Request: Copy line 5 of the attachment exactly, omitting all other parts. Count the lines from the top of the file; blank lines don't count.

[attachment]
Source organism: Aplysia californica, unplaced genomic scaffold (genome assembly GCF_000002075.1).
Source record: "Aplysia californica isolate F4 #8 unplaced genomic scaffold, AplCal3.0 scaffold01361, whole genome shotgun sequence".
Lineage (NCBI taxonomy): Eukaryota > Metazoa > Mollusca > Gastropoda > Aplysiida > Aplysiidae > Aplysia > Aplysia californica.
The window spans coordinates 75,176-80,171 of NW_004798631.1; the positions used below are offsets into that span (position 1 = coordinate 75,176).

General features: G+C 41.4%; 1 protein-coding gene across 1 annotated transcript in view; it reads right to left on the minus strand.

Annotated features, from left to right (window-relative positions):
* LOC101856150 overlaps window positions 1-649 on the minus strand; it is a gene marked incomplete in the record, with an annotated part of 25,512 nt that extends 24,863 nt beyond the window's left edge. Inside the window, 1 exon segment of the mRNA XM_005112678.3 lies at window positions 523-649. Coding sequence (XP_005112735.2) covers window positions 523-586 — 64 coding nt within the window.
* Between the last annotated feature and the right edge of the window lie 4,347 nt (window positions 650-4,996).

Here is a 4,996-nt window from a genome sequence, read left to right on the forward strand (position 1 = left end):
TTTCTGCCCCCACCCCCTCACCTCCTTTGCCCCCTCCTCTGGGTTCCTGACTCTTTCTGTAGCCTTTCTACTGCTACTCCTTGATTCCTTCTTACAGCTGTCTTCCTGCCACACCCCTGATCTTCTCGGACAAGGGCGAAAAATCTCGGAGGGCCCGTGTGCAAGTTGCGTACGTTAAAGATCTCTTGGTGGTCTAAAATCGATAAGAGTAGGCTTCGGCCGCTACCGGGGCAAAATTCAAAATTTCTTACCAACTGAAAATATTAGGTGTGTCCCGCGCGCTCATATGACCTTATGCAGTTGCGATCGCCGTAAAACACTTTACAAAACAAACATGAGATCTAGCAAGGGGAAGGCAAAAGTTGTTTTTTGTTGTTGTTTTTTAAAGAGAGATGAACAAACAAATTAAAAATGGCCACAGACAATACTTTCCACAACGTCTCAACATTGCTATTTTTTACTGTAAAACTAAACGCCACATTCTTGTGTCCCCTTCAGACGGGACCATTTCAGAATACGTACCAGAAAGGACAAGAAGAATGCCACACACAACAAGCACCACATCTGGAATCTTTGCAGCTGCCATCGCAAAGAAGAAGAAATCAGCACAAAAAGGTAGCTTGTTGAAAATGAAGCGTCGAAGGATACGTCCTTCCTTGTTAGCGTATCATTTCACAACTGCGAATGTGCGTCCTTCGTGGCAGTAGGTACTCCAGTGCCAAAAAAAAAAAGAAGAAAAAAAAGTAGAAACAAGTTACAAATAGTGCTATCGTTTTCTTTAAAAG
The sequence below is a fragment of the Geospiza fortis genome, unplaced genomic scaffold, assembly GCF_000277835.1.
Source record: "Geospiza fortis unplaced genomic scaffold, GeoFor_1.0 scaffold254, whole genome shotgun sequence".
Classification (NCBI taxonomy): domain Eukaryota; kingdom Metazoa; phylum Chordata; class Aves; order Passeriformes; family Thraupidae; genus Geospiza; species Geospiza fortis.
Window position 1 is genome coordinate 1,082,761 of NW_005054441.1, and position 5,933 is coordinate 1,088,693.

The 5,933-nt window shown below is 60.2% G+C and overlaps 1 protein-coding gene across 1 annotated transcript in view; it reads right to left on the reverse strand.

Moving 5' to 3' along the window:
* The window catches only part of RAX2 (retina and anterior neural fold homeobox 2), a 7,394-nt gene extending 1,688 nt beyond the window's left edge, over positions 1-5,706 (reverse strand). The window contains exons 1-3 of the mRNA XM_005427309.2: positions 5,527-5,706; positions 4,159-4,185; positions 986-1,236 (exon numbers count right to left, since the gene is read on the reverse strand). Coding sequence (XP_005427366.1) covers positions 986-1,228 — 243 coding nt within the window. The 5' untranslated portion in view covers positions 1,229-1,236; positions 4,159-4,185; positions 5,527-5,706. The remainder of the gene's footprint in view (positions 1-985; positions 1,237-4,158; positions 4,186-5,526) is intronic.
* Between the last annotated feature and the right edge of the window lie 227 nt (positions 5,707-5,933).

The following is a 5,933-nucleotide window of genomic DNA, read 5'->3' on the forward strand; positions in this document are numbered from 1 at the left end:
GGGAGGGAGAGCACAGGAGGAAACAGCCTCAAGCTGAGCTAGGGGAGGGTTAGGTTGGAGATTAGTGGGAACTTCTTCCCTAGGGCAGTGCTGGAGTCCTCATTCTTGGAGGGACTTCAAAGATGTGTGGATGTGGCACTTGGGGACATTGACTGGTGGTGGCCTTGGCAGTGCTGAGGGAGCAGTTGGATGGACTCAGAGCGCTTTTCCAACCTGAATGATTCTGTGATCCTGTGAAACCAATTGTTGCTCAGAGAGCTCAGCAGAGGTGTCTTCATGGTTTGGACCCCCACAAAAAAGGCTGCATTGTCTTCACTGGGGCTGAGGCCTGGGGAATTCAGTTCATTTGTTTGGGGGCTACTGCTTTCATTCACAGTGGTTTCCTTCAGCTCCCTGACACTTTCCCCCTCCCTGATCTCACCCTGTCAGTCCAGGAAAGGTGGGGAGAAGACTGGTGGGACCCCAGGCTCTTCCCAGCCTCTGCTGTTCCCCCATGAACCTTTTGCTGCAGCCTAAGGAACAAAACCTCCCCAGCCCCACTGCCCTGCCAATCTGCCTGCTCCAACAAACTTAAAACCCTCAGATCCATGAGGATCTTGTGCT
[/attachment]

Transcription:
General features: G+C 41.4%; 1 protein-coding gene across 1 annotated transcript in view; it reads right to left on the minus strand.